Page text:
With hybrid, virtual schedules, students should appreciate educators’ efforts to adapt to new teaching methods


Chenyao Liu

       A few weeks before the end of the first semester, I was getting ready to do a debate in AP European History when the class got off track. I’m still not sure how we got into the topic, but the next thing I knew my teacher was telling the class about the ‘hate mail’ she gets from some of her virtual students. 

       While the term was used as a joke, she actually received multiple emails from students complaining about a slow response to questions or strict rules for test-taking. Even though this school year has been hard for students, we should acknowledge that it has also been difficult for our teachers. 

        Virtual learning days were hard for me to get used to. I would get annoyed when I got to my computer and the lesson plans hadn’t been updated yet. It was easy to forget that while I was sitting at home, my teachers were still in school teaching the other cohort. 

    Most of my teachers have hybrid and virtual students, meaning they have to prepare alternate lesson plans and adjust to teaching in many different ways. They’ve been incredible at handling the multitude of changes, which include less face-to-face time with students and smaller classroom sizes. I heard stories about how in non-pandemic years, my history teacher would have her class play games to help build the classroom environment. Even though we haven’t been able to get physically close to each other, she made sure that we had fun by creating FlipGrid challenges where we submitted jokes or our favorite Disney movies.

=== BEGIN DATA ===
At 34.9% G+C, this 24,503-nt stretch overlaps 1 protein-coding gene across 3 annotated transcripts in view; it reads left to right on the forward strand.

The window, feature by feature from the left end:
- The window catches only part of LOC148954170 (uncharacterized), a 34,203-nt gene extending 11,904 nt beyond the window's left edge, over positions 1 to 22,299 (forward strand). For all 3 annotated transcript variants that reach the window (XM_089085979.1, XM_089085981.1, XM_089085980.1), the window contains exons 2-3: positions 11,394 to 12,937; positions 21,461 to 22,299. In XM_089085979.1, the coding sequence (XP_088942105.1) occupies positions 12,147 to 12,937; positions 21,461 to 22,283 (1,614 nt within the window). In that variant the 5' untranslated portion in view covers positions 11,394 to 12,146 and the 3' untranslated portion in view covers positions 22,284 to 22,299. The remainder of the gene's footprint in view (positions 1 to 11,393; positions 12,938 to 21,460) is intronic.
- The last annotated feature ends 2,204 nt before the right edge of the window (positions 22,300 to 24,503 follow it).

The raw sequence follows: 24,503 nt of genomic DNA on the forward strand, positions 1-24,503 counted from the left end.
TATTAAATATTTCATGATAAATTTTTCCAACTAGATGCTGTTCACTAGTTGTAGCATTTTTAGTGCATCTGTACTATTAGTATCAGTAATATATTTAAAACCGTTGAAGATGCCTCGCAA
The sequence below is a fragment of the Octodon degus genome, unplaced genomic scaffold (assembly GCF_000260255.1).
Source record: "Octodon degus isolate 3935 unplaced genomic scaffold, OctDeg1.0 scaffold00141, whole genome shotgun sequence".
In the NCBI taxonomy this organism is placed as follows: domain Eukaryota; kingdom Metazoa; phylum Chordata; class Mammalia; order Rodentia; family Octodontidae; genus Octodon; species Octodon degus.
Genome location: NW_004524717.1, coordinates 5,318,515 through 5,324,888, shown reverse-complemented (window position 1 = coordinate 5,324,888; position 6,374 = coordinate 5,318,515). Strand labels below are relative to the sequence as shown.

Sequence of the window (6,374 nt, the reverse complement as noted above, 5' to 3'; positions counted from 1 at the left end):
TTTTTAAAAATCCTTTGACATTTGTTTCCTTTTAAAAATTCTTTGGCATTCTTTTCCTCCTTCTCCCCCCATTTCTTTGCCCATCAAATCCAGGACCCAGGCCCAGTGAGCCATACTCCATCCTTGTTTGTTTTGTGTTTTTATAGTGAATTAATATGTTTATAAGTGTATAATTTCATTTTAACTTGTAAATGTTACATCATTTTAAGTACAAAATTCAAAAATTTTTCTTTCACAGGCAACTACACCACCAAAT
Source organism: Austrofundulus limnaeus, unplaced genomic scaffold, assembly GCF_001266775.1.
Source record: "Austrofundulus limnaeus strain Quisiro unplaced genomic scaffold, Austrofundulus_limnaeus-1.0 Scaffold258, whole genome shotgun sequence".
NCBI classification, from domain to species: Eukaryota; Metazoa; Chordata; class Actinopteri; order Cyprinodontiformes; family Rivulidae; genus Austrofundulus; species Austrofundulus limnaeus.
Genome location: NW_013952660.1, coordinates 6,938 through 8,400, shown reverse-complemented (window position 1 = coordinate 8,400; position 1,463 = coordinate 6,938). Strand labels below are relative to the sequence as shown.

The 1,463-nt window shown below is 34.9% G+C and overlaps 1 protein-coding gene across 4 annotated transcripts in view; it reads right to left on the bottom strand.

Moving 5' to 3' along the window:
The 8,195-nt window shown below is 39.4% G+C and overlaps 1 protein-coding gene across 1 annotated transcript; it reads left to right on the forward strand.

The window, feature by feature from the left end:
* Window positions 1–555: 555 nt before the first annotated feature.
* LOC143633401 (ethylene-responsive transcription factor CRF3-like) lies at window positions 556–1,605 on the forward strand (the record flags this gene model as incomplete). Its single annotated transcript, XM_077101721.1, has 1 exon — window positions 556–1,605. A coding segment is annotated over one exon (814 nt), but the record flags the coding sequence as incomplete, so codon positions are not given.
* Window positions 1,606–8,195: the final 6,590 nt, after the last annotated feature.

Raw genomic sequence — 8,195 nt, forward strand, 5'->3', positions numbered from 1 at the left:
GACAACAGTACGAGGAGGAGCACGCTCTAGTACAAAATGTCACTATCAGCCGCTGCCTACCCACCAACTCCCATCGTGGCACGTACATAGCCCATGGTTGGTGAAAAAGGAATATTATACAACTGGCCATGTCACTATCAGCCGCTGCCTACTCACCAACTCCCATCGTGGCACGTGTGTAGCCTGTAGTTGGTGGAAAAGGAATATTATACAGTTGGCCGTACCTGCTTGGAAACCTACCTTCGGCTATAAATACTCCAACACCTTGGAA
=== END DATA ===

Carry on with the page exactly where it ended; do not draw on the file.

It’s easy to get frustrated when teachers don’t respond to emails immediately or grade assignments as fast as we want them to. I know I’ve frantically checked PowerSchool to see if my test scores have been updated. Still, we should appreciate the work our teachers have put into helping us. My AP European History teacher does daily Zoom calls with her virtual students. Another one of my teachers has a discussion board open on Canvas where anyone can ask questions. My math teacher even took a seminar over summer break to learn more about online learning and virtual platforms.

     The next time you meet with your teachers, try to think about the time and effort put into each lesson. You don’t have to wait until Teacher Appreciation Week to show how much you care about your teachers. You can write a card, draw a note or even have a short conversation. And the next time you get frustrated at a strict rule or late response, remember that our teachers are just like us, doing the best they can in a difficult situation.

The views in this column do not necessarily reflect the views of the HiLite staff. Reach Chenyao Liu at [email protected] Read more of her works here. Read some of the HiLite’s past issues here.